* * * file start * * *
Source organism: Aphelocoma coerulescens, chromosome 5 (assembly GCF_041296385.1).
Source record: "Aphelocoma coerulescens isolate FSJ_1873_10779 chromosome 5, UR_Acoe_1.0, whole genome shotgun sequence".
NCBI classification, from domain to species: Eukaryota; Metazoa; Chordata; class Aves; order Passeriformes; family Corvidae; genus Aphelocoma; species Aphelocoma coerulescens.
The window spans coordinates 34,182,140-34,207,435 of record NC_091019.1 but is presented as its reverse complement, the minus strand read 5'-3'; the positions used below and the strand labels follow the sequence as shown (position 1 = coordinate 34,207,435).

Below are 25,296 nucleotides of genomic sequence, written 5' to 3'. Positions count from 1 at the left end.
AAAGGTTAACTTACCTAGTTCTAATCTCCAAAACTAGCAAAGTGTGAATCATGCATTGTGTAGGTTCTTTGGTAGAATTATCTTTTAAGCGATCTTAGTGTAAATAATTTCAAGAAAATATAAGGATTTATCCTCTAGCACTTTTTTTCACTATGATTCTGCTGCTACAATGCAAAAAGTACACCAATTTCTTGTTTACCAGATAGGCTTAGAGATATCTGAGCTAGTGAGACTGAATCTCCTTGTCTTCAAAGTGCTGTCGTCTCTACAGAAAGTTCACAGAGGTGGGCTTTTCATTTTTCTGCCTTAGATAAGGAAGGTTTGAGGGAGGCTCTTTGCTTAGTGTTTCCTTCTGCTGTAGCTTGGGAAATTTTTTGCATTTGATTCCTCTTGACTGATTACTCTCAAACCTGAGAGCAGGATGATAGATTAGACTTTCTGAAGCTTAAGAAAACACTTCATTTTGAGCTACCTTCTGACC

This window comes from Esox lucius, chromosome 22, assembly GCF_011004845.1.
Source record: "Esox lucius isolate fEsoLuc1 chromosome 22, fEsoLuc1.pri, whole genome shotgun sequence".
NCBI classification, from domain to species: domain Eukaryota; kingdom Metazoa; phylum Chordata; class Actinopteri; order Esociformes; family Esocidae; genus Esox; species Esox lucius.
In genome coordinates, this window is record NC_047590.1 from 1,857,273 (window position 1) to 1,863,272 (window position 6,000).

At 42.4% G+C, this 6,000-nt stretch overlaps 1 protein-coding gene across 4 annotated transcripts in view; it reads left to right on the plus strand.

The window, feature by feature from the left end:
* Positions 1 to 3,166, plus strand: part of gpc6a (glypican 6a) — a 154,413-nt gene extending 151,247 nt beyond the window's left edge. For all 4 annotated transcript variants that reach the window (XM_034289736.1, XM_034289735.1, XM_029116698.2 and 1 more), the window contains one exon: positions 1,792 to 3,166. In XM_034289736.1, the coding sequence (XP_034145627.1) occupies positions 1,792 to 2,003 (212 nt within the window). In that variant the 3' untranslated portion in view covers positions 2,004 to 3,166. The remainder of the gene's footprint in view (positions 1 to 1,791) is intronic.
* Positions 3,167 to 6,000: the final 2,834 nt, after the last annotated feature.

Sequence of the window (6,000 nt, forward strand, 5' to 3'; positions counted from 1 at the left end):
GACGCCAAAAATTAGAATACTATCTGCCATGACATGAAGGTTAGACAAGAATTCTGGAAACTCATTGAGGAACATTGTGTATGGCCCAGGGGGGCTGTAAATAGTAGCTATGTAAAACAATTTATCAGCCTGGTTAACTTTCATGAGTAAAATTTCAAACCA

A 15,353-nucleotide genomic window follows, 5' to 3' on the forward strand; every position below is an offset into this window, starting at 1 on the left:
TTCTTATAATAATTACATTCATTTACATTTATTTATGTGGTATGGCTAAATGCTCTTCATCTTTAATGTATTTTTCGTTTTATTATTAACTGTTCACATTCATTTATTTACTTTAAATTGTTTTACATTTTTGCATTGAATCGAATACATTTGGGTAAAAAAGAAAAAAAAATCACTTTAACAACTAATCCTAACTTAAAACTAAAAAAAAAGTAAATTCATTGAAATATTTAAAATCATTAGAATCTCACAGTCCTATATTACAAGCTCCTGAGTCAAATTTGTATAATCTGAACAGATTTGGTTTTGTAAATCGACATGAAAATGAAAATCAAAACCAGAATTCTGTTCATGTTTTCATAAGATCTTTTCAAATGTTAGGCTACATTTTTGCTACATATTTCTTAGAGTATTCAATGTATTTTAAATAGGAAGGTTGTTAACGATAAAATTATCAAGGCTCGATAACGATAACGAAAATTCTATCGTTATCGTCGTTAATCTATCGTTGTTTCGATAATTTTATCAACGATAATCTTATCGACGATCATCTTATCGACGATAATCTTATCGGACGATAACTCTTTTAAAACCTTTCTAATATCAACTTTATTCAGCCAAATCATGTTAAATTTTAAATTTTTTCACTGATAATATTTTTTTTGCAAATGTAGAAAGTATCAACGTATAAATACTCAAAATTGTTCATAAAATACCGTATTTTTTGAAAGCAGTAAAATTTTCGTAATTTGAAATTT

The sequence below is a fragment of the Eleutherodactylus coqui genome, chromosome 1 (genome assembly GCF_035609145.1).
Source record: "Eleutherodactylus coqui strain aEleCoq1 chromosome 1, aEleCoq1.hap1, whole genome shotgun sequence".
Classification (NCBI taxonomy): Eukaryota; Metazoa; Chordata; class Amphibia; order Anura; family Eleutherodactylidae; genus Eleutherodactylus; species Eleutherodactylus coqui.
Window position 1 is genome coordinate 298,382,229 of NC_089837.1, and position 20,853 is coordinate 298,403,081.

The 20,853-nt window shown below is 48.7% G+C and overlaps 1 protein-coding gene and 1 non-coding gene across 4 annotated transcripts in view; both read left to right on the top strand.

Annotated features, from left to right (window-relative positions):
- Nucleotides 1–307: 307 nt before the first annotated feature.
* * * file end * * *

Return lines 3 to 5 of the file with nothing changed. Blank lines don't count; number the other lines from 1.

NCBI classification, from domain to species: Eukaryota; Metazoa; Chordata; class Aves; order Passeriformes; family Corvidae; genus Aphelocoma; species Aphelocoma coerulescens.
The window spans coordinates 34,182,140-34,207,435 of record NC_091019.1 but is presented as its reverse complement, the minus strand read 5'-3'; the positions used below and the strand labels follow the sequence as shown (position 1 = coordinate 34,207,435).

Below are 25,296 nucleotides of genomic sequence, written 5' to 3'. Positions count from 1 at the left end.